By scattering copies of National Geographic in the dish, Handforth humorously suggests that, lounging inside the dead antenna and looking at pictures of foreign lands, one can absorb the same kind of information that is commonly exchanged through satellite television communications. Taking it further, the piece invokes the Luddite view that technology is no panacea for world discord. The citizens of the utopian global village haven't really been brought any closer because of one hundred-plus television channels; they've just become virtual voyeurs. The use of the magazines to make this point is an obvious device, but it is effective here, as is the piece on the whole. Funny and evocative, Handforth's not quite state-of-the-art readymade is a fitting Dada object for our times.
Beyond the dish, a group of mixed-media paintings by Emilio Perez hangs on the wall in the back of the gallery. Perez, age 24, recently graduated from the New World School of the Arts, and some of his works have a classroom theme. Mickey Monster is a diptych -- one half is painted on a chalkboard, the other half on wood. As the title suggests, the picture includes images of a malevolent Mickey. Both this work and Chilly Dilly -- also painted on chalkboard and wood -- juxtapose cartoonish figures, graffiti scribbles, and doodles with more painterly, abstract expressionist-style brushstrokes. Perez has a gifted hand and a good feel for his materials. These hectic high/low dyptichs are pleasing to look at, but Perez should have left the graffiti behind with his school days; his real talent is as an abstract painter. Untitled is the largest and also the most recent of the works included here. At once fierce and elegant, this painting on two different panels of wood teams graphite drawings with thick brushstrokes. But here, Perez has evolved. His furious layers of calligraphic markings form a geometric field that contrasts with and complements the softer flowerlike patterns of thick white paint. This more mature painting points to the promising direction Perez's work seems to be going.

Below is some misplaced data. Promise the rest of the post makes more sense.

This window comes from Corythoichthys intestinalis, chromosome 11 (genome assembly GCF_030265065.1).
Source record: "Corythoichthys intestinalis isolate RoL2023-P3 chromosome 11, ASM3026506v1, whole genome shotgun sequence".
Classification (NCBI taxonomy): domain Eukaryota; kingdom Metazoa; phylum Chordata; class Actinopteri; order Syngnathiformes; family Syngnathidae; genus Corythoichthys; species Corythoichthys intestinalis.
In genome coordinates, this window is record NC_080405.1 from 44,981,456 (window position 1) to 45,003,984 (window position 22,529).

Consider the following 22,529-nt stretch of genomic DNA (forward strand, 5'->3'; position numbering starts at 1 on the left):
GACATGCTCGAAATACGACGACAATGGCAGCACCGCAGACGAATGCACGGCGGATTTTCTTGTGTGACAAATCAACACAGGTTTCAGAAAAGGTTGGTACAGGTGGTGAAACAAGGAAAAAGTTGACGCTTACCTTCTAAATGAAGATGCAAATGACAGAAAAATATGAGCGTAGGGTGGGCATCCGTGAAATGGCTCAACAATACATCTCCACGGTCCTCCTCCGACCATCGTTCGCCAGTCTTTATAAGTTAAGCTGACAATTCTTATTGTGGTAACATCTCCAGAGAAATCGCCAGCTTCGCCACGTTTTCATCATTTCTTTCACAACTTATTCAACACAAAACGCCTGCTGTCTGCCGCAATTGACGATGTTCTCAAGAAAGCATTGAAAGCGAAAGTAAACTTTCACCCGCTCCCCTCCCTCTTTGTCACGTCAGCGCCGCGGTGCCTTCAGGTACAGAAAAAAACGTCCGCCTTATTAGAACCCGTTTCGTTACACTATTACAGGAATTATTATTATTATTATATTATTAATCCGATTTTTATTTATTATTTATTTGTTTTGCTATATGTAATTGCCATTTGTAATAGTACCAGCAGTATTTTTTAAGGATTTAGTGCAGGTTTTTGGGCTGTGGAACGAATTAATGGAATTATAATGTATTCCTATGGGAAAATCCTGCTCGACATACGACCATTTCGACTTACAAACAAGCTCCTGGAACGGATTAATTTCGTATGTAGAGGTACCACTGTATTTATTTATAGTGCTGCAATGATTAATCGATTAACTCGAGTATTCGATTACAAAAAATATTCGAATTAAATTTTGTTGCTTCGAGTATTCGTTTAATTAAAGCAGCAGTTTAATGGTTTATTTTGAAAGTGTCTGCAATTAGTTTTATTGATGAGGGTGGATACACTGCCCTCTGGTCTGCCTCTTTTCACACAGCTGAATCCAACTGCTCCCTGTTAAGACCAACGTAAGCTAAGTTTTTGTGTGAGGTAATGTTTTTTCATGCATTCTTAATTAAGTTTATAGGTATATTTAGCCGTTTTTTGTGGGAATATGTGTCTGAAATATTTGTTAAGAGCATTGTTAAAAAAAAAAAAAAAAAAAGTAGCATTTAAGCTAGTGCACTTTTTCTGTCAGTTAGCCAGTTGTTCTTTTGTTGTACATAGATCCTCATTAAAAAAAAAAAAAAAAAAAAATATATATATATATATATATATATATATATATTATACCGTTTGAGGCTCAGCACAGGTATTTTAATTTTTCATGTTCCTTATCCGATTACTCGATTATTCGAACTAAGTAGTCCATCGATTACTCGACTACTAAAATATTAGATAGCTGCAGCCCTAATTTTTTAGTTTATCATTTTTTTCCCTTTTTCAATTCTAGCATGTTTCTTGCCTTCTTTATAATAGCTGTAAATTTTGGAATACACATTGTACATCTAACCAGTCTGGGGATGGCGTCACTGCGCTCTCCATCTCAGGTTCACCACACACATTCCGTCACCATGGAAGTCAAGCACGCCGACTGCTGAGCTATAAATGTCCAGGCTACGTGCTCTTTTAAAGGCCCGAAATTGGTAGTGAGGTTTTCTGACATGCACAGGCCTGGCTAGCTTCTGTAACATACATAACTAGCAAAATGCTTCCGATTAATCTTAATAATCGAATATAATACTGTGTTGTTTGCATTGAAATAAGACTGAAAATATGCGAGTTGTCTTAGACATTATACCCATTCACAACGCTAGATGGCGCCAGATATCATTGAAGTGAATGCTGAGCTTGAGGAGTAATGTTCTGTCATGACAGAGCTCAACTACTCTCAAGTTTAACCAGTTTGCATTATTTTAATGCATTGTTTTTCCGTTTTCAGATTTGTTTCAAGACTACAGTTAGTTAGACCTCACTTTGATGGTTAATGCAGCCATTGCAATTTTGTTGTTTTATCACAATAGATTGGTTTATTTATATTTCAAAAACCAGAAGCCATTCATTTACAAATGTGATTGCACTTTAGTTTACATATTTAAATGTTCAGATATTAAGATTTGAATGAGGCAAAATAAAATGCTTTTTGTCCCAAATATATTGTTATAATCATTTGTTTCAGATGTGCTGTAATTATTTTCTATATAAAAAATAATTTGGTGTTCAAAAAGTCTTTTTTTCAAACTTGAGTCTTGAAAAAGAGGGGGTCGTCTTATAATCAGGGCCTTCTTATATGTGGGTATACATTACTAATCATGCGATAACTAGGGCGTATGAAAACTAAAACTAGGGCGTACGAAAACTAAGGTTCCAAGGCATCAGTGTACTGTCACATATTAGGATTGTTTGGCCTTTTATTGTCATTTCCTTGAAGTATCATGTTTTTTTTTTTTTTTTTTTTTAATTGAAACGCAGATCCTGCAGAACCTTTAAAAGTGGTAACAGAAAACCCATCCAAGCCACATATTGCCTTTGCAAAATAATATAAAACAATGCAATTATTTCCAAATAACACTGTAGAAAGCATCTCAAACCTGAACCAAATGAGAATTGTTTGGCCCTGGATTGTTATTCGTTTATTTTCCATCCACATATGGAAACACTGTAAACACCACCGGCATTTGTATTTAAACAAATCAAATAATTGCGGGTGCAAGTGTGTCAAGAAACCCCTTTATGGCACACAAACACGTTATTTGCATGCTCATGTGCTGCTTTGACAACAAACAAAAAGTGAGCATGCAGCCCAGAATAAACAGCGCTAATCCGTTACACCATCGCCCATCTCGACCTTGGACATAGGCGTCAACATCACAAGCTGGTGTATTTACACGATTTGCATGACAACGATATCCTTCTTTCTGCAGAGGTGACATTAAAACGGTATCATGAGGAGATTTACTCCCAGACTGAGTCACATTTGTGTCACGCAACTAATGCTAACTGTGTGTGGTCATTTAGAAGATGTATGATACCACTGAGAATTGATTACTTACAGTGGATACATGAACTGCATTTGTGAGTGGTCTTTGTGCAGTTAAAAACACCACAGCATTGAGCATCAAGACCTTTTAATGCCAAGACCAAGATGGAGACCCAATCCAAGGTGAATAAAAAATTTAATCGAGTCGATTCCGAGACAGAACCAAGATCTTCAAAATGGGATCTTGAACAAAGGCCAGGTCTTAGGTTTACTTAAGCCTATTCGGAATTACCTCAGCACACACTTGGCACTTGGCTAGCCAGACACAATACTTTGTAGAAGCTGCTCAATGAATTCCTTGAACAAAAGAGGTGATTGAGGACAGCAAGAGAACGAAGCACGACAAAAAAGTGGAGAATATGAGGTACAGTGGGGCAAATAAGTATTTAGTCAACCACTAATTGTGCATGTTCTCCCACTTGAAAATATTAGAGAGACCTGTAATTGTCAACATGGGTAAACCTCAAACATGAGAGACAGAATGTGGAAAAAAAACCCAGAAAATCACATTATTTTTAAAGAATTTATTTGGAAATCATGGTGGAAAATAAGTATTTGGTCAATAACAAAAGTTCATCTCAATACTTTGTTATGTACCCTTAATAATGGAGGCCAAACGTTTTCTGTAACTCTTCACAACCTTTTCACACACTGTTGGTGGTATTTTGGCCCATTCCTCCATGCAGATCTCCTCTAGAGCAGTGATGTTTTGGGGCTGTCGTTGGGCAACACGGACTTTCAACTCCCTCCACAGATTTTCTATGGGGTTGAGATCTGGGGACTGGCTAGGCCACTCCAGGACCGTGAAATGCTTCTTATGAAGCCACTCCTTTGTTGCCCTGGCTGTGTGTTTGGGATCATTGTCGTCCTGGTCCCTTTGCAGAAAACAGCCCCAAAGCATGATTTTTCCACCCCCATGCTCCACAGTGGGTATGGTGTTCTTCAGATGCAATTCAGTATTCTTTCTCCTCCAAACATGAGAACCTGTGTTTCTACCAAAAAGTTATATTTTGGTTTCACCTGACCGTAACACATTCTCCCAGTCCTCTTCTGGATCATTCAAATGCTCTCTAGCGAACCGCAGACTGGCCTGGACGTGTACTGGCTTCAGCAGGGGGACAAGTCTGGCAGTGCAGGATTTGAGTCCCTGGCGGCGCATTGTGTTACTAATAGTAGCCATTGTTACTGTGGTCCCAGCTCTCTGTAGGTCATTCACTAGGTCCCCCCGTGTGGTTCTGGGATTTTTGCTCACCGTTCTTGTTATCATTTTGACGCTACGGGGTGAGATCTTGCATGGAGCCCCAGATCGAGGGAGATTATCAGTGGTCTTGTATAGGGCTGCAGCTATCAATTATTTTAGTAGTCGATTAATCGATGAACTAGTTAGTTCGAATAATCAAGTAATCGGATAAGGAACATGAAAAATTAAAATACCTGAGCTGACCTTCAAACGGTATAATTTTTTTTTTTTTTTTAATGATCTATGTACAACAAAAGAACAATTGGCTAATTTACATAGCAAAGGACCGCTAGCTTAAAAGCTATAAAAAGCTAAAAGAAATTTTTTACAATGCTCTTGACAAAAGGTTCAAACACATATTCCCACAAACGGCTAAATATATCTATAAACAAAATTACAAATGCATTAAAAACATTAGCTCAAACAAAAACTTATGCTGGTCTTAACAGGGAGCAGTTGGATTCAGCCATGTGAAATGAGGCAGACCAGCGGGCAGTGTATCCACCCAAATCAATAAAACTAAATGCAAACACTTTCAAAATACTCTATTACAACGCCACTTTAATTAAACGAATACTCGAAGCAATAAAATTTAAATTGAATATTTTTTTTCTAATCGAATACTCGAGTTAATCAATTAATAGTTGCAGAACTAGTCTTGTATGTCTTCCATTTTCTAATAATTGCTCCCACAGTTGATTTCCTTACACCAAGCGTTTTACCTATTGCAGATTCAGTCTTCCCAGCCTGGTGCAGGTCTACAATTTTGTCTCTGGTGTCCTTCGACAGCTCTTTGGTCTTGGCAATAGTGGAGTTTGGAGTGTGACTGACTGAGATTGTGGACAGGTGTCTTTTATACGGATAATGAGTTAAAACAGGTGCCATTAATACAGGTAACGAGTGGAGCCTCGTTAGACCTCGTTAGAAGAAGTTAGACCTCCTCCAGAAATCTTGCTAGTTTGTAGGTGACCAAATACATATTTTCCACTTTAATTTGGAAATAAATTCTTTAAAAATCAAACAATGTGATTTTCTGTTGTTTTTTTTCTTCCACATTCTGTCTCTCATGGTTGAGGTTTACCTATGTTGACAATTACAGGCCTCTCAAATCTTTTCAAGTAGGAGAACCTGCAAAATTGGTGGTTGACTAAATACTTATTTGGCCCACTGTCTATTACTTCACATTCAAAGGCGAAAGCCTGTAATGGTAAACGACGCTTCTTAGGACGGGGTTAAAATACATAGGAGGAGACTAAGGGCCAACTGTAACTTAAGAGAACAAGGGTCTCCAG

While lounging in the satellite dish or standing in the front of the gallery, visitors can view Impersonation, a 16mm color film by Dara Friedman. Shown on a TV-size monitor, the six-minute movie features Friedman, Handforth (Friedman's husband), and another couple riding in a car. One by one and in pairs, they take turns singing Frankie Valli's 1975 schmaltzy pop hit "My Eyes Adored You." The singers sit in the back seat of the moving car while Friedman (or someone else, when she's the subject) holds the camera in the front seat. The song is repeated over and over. There's a brief interlude during which Friedman sings "O-o-h Child" by the Five Stairsteps, some off-screen giggling, and a little medley of rock instrumentals at the end. That's about it. Watching the singers flinch as they stare straight ahead with mock seriousness or look anywhere but at the camera and sing slightly off-key is somehow seductive at the same time that it's annoying, like a Top 40 radio song you can't help singing. (Warning: "My Eyes Adored You" will probably play in your head for the rest of the day after you walk out of the gallery).